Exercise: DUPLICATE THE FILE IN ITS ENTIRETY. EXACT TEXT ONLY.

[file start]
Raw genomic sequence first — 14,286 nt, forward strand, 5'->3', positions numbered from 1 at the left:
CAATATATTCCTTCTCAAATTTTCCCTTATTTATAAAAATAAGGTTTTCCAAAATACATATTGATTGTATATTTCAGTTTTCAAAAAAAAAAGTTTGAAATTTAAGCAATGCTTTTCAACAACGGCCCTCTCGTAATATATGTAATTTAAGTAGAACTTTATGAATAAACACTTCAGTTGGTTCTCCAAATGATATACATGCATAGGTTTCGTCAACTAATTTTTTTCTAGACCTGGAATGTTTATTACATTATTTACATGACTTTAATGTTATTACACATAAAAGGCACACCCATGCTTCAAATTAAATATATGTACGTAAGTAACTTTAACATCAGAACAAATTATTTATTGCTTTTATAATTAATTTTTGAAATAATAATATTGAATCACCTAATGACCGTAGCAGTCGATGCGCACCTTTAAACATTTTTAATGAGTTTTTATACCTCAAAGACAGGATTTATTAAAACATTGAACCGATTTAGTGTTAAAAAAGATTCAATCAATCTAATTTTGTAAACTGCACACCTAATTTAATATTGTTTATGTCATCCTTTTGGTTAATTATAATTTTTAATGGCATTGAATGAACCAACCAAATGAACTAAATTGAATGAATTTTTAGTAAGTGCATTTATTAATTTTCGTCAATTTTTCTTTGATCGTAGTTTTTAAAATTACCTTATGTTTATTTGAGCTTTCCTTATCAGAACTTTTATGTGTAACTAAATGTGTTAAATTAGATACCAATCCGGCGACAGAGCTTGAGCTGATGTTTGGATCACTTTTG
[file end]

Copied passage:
Raw genomic sequence first — 14,286 nt, forward strand, 5'->3', positions numbered from 1 at the left:
CAATATATTCCTTCTCAAATTTTCCCTTATTTATAAAAATAAGGTTTTCCAAAATACATATTGATTGTATATTTCAGTTTTCAAAAAAAAAAGTTTGAAATTTAAGCAATGCTTTTCAACAACGGCCCTCTCGTAATATATGTAATTTAAGTAGAACTTTATGAATAAACACTTCAGTTGGTTCTCCAAATGATATACATGCATAGGTTTCGTCAACTAATTTTTTTCTAGACCTGGAATGTTTATTACATTATTTACATGACTTTAATGTTATTACACATAAAAGGCACACCCATGCTTCAAATTAAATATATGTACGTAAGTAACTTTAACATCAGAACAAATTATTTATTGCTTTTATAATTAATTTTTGAAATAATAATATTGAATCACCTAATGACCGTAGCAGTCGATGCGCACCTTTAAACATTTTTAATGAGTTTTTATACCTCAAAGACAGGATTTATTAAAACATTGAACCGATTTAGTGTTAAAAAAGATTCAATCAATCTAATTTTGTAAACTGCACACCTAATTTAATATTGTTTATGTCATCCTTTTGGTTAATTATAATTTTTAATGGCATTGAATGAACCAACCAAATGAACTAAATTGAATGAATTTTTAGTAAGTGCATTTATTAATTTTCGTCAATTTTTCTTTGATCGTAGTTTTTAAAATTACCTTATGTTTATTTGAGCTTTCCTTATCAGAACTTTTATGTGTAACTAAATGTGTTAAATTAGATACCAATCCGGCGACAGAGCTTGAGCTGATGTTTGGATCACTTTTG